Report has it that trouble started brewing in the build-up to 2019 general elections over allegations of a skewed primary election in favour of all the national and state assembly candidates loyal to Governor Dickson’s ‘Restoration Team’.
Despite protests, threats of defection and a petition to the National Working Committee of the party, it endorsed these aspirants and presented them as candidates in this coming elections, the report noted.
The report stated further, “In voting, Senator DouyeDiri beat the other 20 contestants to emerge victorious as the candidate of the party. He polled 561 votes to defeat his nearest challenger Timi Alaibe, who many believed had the support of Goodluck Jonathan by 196 votes.”
The APC ticket: Directly chosen
The APC is faced with challenges concerning the process of the selection of its flagbearer. After postponing the primary twice in compliance with conflicting court judgements over the mode of her party primary, it eventually held direct primaries for the six aspirants from 3rd to 4th September. Oil magnate and philanthropist, David Lyon got most of the votes, 42,138, far ahead of his nearest rival Diseye Poweigha who won just 1,533 votes. Although the collation officer, Senator Emmanuel Dangana under the chairmanship of Yobe state governor, Mai-Mala Buni, described the poll as credible and peaceful, others did not agree. One of the aspirants, Prince Preye Aganaba, wrote a petition to the appeal committee set up by the party, claiming that the primary lacked credibility and was rife with irregularities.
Where the pendulum would likely swing: A projection
Bayelsa State has always been the stronghold of PDP, but the growing popularity of APC in the state could make the election fiercely contested. Having won a senatorial seat, two seats at the House of Representatives and four places in the state assembly in the last general elections, the party now has its sights set on the governorship. This could serve as a launching pad aimed at making appreciable inroads into the South-South region ahead of the 2023 general elections. It is therefore likely that the ruling party would do everything possible to ensure its party wins the governorship seat.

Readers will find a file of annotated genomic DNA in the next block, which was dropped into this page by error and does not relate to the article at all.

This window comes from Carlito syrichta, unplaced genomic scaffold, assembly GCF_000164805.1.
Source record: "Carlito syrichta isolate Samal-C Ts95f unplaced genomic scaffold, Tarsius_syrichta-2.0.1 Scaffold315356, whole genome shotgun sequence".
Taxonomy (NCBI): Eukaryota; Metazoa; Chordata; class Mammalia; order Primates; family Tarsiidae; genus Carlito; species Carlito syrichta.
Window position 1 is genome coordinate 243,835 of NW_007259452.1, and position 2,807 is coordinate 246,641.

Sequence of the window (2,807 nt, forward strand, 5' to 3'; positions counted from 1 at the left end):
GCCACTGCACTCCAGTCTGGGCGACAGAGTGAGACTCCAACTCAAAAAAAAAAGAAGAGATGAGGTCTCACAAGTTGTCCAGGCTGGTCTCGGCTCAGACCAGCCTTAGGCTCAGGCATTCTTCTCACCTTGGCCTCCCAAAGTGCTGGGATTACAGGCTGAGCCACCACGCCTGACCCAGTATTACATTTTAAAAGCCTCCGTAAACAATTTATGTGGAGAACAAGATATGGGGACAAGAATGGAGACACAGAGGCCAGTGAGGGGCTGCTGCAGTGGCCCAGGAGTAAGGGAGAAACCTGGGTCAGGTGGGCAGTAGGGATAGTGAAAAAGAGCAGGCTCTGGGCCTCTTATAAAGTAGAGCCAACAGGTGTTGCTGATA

Fake news phenomenonThe report however noted that in Bayelsa, just like in other parts of Nigeria, Facebook and WhatsApp are the two social media platforms most used to peddle fake news and misinformation about the election.
It spreads fast and is a potent security threat to the forthcoming election in the state.
“Of particular concern is the deliberate attempts by the political parties to spread false information and shape the narratives before the polling day. The two major parties run media hubs dedicated to producing and disseminating misinformation and falsehood,” it noted.
The likelihood of violence
The Niger Delta in general, and Bayelsa in particular has a history of electoral violence. This is not unrelated to established insecurity pervading the region. Ahead of the election, reported incidents such as the stockpiling of arms and weapons, assassination of PDP ward chairman, Seidougha Taribi and sustained heavy gunfire on September 30, 2019 at the premises of the state House of Assembly over its change in leadership, indicate a strong likelihood that electoral violence would be a significant feature in the coming election.The report noted what it called pre-election violence by the political contestations precipitated by the outcome of the party primaries.
“The accusations and counter-accusations accentuate the threats of violence on election day. For instance, the recurrent bickering between the national publicity secretary of APC and his counterpart from the PDP on alleged plans by either party to unleash violence on that day is capable of inflaming supporters.”
In response to this, the police has announced plans to deploy a total of 31,041 officers for election duty on that day. It said the deployed personnel would protect critical locations including polling units, Central Bank of Nigeria (CBN) offices, the take-off point of sensitive materials as well as INEC offices.
CDD implore voters to shun violence and peacefully protect their votes, stressing that regardless of the outcome of the election, what should be of utmost concern to Bayelsans is that peaceful and credible polls take place and reflects the will of the people.
It called on INEC to address the incidents of vote-buying during the elections.
The centre also called on the leadership of security agencies to maintain a non-partisan stance in the forthcoming elections.